Spa Therapies Of Japan
Ki - The Japanese Healing Bowl:
Spas in Japan are largely centred around bathing - a reflection of the importance of purity to the Japanese. Onsens (natural hot spring baths) and rotenburos (outdoor baths) now dot the volcanic islands that make up Japan. Unlike other spas in Asia where the healing experience is essentially a private ritual involving only the therapist and recipient, Japanese onsens offer a communal atmosphere. The Japanese take this ritual as seriously as sipping their tea - it is done regularly, leisurely and sometimes with company. Many spas are found around the volcanic areas in Japan as the Japanese believe the mineral-enhanced waters found there are beneficial to health. The baths are usually divided into two sections, one catering to men and the other to women. Sometimes, only a screen separates one section from the other. In larger spas, you may even find a section set apart for families. You'll be expected to disrobe before you enter the main bath area where you can have a quick rinse and scrub using a wash towel and a jar or bucket of water, before stepping into the piping hot waters.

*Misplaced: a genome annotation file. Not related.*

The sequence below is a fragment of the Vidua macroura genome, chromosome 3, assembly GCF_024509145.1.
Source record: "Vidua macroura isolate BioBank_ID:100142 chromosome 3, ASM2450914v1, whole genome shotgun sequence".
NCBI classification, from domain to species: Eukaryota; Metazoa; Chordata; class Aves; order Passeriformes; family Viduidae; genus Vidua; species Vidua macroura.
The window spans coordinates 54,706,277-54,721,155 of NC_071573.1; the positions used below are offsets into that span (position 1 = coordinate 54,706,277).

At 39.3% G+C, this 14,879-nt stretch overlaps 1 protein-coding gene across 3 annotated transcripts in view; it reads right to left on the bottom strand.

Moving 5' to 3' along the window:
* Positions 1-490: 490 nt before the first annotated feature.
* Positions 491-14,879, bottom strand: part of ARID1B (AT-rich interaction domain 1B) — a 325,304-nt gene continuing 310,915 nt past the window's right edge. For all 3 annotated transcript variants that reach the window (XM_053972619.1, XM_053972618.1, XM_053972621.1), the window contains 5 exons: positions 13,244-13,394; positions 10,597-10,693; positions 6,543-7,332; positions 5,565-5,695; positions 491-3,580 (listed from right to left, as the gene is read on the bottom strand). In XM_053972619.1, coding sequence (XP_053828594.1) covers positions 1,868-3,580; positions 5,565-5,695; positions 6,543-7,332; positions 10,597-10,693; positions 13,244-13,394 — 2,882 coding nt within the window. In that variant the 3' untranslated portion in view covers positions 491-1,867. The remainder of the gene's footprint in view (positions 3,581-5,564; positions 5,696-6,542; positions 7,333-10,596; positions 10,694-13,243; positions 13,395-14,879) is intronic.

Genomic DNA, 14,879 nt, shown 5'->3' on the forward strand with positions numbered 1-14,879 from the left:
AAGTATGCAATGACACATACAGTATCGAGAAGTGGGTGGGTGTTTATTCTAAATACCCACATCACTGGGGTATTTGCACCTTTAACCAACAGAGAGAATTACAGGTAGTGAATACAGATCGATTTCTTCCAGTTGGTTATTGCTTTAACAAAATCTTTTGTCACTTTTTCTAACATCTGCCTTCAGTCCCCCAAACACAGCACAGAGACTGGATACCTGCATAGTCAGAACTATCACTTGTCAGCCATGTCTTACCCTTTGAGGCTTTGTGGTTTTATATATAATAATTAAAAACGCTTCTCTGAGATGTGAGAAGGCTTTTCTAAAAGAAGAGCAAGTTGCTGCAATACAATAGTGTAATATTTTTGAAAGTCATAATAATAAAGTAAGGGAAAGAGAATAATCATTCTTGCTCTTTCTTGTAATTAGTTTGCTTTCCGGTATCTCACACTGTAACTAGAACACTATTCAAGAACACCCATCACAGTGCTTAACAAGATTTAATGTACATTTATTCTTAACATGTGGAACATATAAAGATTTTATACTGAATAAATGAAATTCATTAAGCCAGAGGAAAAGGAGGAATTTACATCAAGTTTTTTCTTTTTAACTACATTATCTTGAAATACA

Unlike the bathing ritual, which has its roots in Japanese culture, most of Japan's other therapies are influenced by theories and literature from China, Korea and Europe. In fact, kanpo, Japan's traditional medicine system, literally means 'Chinese method', and is the Japanese adaptation of traditional Chinese medicine.
Spa Therapies Of Japan - Concept Of Ki